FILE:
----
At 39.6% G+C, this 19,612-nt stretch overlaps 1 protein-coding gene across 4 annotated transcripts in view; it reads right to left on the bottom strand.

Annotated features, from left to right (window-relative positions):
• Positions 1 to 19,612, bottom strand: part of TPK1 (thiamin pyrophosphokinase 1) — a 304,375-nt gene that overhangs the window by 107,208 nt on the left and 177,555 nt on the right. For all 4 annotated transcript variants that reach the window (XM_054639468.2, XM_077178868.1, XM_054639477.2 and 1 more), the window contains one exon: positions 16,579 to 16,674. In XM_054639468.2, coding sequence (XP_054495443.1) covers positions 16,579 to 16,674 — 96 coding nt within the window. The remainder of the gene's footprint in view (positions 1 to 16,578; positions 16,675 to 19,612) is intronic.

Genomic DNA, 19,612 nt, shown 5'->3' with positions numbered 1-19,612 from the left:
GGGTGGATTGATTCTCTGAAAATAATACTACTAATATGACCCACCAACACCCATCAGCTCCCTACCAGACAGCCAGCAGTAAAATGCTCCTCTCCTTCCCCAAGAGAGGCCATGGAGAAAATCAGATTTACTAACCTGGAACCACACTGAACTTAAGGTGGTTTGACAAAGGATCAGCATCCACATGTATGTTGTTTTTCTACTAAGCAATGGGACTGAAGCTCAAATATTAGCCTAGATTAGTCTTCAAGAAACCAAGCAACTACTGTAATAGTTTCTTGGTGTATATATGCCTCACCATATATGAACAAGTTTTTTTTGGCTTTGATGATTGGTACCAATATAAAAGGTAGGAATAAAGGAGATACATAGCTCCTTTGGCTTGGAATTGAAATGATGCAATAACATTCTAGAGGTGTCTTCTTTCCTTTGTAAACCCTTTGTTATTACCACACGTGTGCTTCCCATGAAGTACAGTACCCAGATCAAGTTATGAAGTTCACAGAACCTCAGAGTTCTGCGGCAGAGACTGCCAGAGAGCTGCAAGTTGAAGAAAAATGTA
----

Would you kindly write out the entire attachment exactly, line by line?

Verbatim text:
At 39.6% G+C, this 19,612-nt stretch overlaps 1 protein-coding gene across 4 annotated transcripts in view; it reads right to left on the bottom strand.

Annotated features, from left to right (window-relative positions):
• Positions 1 to 19,612, bottom strand: part of TPK1 (thiamin pyrophosphokinase 1) — a 304,375-nt gene that overhangs the window by 107,208 nt on the left and 177,555 nt on the right. For all 4 annotated transcript variants that reach the window (XM_054639468.2, XM_077178868.1, XM_054639477.2 and 1 more), the window contains one exon: positions 16,579 to 16,674. In XM_054639468.2, coding sequence (XP_054495443.1) covers positions 16,579 to 16,674 — 96 coding nt within the window. The remainder of the gene's footprint in view (positions 1 to 16,578; positions 16,675 to 19,612) is intronic.

Genomic DNA, 19,612 nt, shown 5'->3' with positions numbered 1-19,612 from the left:
GGGTGGATTGATTCTCTGAAAATAATACTACTAATATGACCCACCAACACCCATCAGCTCCCTACCAGACAGCCAGCAGTAAAATGCTCCTCTCCTTCCCCAAGAGAGGCCATGGAGAAAATCAGATTTACTAACCTGGAACCACACTGAACTTAAGGTGGTTTGACAAAGGATCAGCATCCACATGTATGTTGTTTTTCTACTAAGCAATGGGACTGAAGCTCAAATATTAGCCTAGATTAGTCTTCAAGAAACCAAGCAACTACTGTAATAGTTTCTTGGTGTATATATGCCTCACCATATATGAACAAGTTTTTTTTGGCTTTGATGATTGGTACCAATATAAAAGGTAGGAATAAAGGAGATACATAGCTCCTTTGGCTTGGAATTGAAATGATGCAATAACATTCTAGAGGTGTCTTCTTTCCTTTGTAAACCCTTTGTTATTACCACACGTGTGCTTCCCATGAAGTACAGTACCCAGATCAAGTTATGAAGTTCACAGAACCTCAGAGTTCTGCGGCAGAGACTGCCAGAGAGCTGCAAGTTGAAGAAAAATGTA